The Bring Your Own Device (BYOD) trend has made the IT department more popular with users -- but it has brought new challenges. Many of these challenges center on the fact that the device being brought in is increasingly not a laptop but a tablet. These tablets are no longer just consumption devices, they are creation devices (just look at the number of keyboard options for an iPad) and that means they have unique data on them that needs to be protected.
It is easy to assume that protection of these devices can be handled by the often-included file synchronization capabilities. In fairness, these utilities meet a lot of the data protection basics and a user should be able to recover accidentally deleted or overwritten files with them as well as replace a lost or stolen device. But all of this happens outside of corporate governance and counts on the user to know the ins and outs of their products.
At a minimum, this means that data impacting the organization is being created and modified but not under the organization's best practices for data protection and retention. As a worst case, IT may be asked to help recover files for a user that they are not familiar with, forcing them to learn multiple sync interfaces. Finally, most synchronization tools don't keep data forever and if they do it is a premium feature that most users don't purchase.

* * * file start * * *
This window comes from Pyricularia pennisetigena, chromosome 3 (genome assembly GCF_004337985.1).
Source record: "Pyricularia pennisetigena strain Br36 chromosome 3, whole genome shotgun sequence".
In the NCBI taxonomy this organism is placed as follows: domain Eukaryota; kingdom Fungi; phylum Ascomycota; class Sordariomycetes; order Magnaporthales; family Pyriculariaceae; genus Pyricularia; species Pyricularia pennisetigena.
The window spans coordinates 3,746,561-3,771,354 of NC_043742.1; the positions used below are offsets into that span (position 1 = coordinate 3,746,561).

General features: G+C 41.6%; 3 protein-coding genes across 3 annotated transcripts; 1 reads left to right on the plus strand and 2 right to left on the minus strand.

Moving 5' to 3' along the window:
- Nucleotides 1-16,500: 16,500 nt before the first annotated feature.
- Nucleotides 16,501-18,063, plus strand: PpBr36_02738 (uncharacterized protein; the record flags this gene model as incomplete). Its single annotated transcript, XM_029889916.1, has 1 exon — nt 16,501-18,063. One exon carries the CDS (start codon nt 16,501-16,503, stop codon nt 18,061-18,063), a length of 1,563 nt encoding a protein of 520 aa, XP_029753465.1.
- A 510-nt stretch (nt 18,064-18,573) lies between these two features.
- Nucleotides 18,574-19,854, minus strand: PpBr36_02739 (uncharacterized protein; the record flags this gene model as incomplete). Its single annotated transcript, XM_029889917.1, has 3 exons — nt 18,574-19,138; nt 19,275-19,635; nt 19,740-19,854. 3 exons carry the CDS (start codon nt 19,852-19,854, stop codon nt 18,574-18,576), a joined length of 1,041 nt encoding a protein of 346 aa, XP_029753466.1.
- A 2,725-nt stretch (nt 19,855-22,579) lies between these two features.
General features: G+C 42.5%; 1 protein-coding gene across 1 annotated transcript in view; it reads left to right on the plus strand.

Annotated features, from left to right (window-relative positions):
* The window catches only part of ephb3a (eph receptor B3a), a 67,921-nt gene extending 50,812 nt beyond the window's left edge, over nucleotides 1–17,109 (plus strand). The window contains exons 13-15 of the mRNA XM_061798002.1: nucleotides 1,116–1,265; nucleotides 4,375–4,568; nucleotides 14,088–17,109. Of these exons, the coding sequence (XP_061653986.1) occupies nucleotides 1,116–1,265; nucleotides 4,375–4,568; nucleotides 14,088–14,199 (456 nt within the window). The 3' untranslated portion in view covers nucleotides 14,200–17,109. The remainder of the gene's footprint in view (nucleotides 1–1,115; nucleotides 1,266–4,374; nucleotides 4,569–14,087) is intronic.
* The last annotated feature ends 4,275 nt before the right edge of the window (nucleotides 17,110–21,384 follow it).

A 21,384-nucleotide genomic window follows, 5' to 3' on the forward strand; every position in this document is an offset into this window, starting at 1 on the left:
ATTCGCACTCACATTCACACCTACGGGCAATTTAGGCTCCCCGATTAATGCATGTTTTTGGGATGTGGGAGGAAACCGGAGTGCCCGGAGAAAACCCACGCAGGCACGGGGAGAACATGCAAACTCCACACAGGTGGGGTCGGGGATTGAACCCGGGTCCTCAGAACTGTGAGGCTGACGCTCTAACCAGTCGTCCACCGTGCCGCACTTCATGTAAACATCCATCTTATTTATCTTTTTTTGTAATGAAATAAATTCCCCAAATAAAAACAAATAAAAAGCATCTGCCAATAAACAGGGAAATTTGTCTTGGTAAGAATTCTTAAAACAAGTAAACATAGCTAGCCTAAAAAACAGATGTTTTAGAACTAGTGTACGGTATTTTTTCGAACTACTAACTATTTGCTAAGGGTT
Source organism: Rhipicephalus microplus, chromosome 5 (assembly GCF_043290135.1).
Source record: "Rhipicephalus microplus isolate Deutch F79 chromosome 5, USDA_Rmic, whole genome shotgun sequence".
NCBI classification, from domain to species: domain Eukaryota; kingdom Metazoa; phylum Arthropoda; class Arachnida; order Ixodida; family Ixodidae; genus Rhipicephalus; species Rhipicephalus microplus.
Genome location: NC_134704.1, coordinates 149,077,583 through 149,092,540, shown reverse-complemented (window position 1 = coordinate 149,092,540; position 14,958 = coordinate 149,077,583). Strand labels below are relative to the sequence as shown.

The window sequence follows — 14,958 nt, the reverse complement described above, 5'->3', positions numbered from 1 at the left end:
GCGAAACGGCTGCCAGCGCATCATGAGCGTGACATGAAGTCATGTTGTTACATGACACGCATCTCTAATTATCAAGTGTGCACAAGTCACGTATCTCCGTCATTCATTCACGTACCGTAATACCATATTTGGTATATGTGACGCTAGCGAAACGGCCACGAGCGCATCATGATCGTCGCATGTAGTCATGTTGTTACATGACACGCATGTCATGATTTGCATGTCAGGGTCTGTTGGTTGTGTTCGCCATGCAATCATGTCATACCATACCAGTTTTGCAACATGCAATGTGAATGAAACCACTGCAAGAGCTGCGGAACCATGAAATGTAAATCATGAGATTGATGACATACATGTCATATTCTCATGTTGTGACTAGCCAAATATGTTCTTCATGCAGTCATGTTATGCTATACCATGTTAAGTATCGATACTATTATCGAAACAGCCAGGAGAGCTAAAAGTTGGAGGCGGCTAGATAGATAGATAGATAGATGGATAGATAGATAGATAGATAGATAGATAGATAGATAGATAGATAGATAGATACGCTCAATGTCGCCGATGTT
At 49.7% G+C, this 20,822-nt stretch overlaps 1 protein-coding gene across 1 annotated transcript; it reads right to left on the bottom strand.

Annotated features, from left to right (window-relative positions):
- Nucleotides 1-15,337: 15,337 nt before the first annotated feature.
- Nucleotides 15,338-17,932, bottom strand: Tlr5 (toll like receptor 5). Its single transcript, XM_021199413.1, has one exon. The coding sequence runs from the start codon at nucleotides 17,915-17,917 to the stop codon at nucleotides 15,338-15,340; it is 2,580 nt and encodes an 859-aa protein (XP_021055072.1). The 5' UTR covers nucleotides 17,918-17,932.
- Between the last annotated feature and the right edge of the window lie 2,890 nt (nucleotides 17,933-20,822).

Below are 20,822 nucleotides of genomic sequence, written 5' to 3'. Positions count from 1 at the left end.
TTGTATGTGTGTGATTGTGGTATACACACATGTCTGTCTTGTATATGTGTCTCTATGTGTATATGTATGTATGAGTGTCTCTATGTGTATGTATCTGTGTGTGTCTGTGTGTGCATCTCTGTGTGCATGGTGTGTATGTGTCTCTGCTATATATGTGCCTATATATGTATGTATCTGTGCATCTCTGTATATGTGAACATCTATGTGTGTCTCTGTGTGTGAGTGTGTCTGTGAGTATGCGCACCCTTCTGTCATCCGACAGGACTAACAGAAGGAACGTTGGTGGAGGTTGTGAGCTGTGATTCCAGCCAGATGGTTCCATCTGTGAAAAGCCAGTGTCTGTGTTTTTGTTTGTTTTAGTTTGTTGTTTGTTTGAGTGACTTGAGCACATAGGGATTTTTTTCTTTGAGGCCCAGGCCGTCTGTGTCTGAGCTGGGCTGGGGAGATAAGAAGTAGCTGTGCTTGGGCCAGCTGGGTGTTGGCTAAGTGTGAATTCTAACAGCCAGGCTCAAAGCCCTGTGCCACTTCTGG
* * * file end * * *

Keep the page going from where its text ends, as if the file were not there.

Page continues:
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Backup managers should look at bringing endpoint protection in-house and not count on built in file synchronization to do the job. This endpoint protection most certainly needs to be expanded to the protection of tablets. While tablets are largely being ignored by traditional backup applications, a few have emerged that provide excellent protection of post-PC devices.
These applications include the capability to provide both file-sync and file-share capabilities as well as device backup and data retention. A few even include advanced capabilities like content search to aide in data compliance and remote wipe to protect corporate data from being lost or stolen.
While robust endpoint data protection may require the use of a standalone application, these applications are relatively easy for IT to operate and certainly easier than learning how to protect each individual device with its own utilities. More importantly a corporate device protection policy will allow the organization to protect and retain its data.